Caring for a child after a divorce can be complicated, particularly if the child’s parents do not get along. However, in Arizona and jurisdictions throughout the country, parents do not drop their responsibilities to their children just because their personal relationships end. In fact, during a divorce or after the end of a nonmarital relationship, parents will have to decide how and by whom childcare duties will be performed.
One category of parental duties that must be performed after a divorce is legal decision-making. There are different ways that legal decision-making can be shared, and this post will explore them generally. Case-specific guidance should be sought from one’s own family law attorney.
Legal decision-making rights
When a parent has legal decision-making rights, they can be involved in the processes of deciding important matters for their child. Those matters can include but are not limited to:
- Where they go to school
- If they are exposed to a religious or faith system
- What types of medical care they receive
Though a parent can have legal decision-making rights and parenting time with their child, it is their decision-making powers that allow them to have a say in the big issues concerning the life of their child.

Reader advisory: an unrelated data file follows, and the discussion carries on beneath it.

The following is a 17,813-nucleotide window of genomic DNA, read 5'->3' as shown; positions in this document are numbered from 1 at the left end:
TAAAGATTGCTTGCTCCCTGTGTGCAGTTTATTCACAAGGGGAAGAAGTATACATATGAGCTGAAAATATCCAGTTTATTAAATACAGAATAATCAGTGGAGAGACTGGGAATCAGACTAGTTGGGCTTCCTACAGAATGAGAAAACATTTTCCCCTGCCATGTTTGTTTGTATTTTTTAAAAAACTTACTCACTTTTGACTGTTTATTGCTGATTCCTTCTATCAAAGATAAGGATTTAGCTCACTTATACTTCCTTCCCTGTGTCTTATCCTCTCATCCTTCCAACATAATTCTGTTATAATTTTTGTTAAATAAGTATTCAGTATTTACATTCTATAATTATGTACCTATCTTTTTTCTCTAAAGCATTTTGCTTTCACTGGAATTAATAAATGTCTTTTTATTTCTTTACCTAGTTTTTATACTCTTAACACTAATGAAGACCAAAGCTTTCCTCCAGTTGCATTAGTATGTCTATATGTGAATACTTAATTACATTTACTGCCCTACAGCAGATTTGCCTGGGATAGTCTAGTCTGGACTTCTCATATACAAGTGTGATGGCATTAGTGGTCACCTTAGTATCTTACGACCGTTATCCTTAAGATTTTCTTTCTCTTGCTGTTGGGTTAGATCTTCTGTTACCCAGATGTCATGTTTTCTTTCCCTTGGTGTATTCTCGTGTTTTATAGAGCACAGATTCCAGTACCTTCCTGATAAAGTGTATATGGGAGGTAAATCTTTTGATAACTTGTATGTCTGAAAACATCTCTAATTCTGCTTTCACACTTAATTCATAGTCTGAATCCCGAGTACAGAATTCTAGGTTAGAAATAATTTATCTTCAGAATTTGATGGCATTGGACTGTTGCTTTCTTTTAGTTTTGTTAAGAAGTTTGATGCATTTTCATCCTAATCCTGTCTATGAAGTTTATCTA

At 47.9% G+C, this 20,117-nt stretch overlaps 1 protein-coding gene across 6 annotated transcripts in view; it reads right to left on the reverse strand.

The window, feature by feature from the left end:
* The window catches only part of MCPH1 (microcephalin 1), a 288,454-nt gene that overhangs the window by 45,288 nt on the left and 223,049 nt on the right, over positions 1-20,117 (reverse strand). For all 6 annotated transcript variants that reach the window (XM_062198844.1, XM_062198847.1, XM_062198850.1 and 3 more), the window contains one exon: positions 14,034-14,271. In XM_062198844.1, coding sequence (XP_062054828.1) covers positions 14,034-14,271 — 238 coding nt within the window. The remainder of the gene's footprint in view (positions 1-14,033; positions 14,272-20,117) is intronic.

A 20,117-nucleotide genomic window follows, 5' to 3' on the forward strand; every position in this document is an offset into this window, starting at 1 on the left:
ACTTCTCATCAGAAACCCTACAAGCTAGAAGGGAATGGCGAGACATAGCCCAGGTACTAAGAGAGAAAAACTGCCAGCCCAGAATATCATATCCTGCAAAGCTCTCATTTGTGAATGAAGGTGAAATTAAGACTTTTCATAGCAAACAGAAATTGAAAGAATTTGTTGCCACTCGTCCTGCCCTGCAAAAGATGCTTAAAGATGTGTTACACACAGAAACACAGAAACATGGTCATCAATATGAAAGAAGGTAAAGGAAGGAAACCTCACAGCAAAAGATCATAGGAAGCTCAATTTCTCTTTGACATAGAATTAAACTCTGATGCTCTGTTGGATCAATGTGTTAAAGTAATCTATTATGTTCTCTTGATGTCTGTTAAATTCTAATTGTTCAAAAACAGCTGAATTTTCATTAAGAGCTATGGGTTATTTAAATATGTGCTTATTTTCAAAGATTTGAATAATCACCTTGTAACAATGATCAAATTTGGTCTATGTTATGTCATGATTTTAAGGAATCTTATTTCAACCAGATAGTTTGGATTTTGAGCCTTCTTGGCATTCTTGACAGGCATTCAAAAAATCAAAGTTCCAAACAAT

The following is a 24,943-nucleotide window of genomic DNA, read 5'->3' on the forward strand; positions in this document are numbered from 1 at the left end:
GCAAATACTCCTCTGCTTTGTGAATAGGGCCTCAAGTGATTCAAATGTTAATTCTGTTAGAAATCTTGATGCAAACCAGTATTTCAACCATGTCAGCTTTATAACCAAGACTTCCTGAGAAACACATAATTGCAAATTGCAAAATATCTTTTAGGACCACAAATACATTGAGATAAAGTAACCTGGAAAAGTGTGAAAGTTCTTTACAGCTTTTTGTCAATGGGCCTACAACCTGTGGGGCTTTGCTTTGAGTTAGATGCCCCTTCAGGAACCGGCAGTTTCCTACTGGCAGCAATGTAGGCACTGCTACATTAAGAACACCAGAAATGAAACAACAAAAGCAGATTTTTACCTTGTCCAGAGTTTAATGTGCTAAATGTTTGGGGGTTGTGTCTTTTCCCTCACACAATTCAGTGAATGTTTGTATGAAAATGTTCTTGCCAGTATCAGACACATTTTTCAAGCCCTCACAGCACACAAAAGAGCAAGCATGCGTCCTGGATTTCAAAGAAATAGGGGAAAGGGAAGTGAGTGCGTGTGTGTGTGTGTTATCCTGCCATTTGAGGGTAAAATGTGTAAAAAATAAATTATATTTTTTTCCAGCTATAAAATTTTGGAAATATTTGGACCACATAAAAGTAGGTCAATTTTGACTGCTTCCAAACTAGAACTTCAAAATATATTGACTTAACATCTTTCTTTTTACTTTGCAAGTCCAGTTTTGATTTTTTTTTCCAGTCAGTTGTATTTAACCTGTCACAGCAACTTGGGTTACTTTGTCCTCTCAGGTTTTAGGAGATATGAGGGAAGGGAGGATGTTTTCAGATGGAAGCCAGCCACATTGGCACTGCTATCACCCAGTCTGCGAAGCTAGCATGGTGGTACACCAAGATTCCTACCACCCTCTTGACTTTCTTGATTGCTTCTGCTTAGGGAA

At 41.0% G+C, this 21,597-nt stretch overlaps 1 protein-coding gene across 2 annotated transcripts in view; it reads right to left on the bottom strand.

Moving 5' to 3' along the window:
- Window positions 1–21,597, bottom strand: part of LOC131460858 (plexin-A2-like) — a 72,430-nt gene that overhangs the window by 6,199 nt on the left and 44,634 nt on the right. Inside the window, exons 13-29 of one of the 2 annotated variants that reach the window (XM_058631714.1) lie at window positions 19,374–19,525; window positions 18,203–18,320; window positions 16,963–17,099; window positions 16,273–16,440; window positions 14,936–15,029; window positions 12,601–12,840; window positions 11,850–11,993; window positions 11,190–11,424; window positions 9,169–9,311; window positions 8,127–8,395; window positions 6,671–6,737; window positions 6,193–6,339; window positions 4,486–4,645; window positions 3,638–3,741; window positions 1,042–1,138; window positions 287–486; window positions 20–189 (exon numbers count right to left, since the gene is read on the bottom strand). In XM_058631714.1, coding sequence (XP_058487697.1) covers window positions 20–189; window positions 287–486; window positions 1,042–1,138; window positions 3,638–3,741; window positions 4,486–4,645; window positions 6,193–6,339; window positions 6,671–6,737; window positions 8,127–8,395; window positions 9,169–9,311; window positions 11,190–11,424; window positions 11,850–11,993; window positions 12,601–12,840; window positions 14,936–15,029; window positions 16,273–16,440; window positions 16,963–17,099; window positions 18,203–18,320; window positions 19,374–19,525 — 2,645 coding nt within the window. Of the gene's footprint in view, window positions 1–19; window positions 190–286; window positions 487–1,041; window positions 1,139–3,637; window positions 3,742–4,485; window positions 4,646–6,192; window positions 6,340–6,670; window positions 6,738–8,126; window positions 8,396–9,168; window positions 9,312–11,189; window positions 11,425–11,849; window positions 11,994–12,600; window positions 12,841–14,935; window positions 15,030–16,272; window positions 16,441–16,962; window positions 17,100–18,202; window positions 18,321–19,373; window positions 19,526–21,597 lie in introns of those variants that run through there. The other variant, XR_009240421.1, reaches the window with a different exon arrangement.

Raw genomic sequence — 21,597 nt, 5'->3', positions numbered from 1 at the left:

Types of legal decision-making
A parent can have the exclusive right to legal decision-making if a court decides that is in the best interests of their child. However, it is more common for parents to share legal decision-making and to work together to establish outcomes for their children’s lives. This is part of the ongoing relationship that co-parents must maintain as their relationship ends. When issues arise concerning the care of children, parents can seek help from their trusted legal counselors.